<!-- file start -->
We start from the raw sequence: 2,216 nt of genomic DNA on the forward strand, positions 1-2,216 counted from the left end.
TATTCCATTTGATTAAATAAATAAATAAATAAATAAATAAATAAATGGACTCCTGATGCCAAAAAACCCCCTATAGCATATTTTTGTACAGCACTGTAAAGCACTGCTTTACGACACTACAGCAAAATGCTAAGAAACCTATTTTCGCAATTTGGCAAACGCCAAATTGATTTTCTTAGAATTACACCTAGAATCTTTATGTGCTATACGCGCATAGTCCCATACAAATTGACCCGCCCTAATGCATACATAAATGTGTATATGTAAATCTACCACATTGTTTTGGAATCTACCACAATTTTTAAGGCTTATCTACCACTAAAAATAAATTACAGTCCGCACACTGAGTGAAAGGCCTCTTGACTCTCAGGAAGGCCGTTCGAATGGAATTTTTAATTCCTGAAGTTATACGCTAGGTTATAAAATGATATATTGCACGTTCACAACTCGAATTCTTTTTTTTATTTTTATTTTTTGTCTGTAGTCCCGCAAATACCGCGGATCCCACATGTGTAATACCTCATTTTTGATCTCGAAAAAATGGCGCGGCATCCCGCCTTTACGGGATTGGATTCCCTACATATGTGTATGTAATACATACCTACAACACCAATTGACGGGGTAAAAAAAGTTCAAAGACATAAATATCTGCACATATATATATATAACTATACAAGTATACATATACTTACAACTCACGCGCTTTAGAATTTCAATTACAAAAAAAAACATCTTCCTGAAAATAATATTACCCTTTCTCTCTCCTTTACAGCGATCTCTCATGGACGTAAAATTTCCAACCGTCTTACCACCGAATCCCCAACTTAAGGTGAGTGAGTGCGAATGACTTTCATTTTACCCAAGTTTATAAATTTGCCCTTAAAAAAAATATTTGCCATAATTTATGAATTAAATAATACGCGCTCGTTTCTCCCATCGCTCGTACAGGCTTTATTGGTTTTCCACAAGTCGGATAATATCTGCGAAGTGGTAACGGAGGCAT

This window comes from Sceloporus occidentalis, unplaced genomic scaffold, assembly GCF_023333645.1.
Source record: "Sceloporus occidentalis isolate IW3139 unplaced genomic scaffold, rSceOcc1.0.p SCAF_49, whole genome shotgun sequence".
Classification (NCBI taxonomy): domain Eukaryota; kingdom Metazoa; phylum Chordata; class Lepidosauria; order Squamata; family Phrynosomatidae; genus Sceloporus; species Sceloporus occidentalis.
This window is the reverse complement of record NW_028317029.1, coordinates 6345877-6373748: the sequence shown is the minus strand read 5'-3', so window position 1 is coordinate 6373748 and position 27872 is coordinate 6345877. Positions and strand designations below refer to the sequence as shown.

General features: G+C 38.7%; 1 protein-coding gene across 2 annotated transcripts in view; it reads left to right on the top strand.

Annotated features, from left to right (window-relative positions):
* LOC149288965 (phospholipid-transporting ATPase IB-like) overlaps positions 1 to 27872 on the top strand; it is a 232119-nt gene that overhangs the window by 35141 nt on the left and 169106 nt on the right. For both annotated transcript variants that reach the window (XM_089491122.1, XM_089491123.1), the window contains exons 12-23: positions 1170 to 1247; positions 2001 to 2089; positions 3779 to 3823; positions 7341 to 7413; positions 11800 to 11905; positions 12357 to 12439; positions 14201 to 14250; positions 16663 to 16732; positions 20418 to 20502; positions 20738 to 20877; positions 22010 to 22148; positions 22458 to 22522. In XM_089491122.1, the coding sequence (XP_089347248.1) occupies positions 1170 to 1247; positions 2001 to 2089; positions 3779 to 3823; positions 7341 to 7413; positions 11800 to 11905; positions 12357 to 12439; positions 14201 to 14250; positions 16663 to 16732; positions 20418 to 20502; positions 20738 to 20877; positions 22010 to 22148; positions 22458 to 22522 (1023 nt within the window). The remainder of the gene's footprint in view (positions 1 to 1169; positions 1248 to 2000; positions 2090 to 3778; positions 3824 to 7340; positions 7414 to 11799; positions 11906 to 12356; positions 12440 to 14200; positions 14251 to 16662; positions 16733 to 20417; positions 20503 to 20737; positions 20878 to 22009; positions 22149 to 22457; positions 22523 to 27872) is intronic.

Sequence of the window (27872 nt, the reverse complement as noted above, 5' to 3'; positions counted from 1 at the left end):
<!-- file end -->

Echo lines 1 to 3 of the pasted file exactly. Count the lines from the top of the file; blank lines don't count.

We start from the raw sequence: 2,216 nt of genomic DNA on the forward strand, positions 1-2,216 counted from the left end.
TATTCCATTTGATTAAATAAATAAATAAATAAATAAATAAATAAATGGACTCCTGATGCCAAAAAACCCCCTATAGCATATTTTTGTACAGCACTGTAAAGCACTGCTTTACGACACTACAGCAAAATGCTAAGAAACCTATTTTCGCAATTTGGCAAACGCCAAATTGATTTTCTTAGAATTACACCTAGAATCTTTATGTGCTATACGCGCATAGTCCCATACAAATTGACCCGCCCTAATGCATACATAAATGTGTATATGTAAATCTACCACATTGTTTTGGAATCTACCACAATTTTTAAGGCTTATCTACCACTAAAAATAAATTACAGTCCGCACACTGAGTGAAAGGCCTCTTGACTCTCAGGAAGGCCGTTCGAATGGAATTTTTAATTCCTGAAGTTATACGCTAGGTTATAAAATGATATATTGCACGTTCACAACTCGAATTCTTTTTTTTATTTTTATTTTTTGTCTGTAGTCCCGCAAATACCGCGGATCCCACATGTGTAATACCTCATTTTTGATCTCGAAAAAATGGCGCGGCATCCCGCCTTTACGGGATTGGATTCCCTACATATGTGTATGTAATACATACCTACAACACCAATTGACGGGGTAAAAAAAGTTCAAAGACATAAATATCTGCACATATATATATATAACTATACAAGTATACATATACTTACAACTCACGCGCTTTAGAATTTCAATTACAAAAAAAAACATCTTCCTGAAAATAATATTACCCTTTCTCTCTCCTTTACAGCGATCTCTCATGGACGTAAAATTTCCAACCGTCTTACCACCGAATCCCCAACTTAAGGTGAGTGAGTGCGAATGACTTTCATTTTACCCAAGTTTATAAATTTGCCCTTAAAAAAAATATTTGCCATAATTTATGAATTAAATAATACGCGCTCGTTTCTCCCATCGCTCGTACAGGCTTTATTGGTTTTCCACAAGTCGGATAATATCTGCGAAGTGGTAACGGAGGCAT

This window comes from Sceloporus occidentalis, unplaced genomic scaffold, assembly GCF_023333645.1.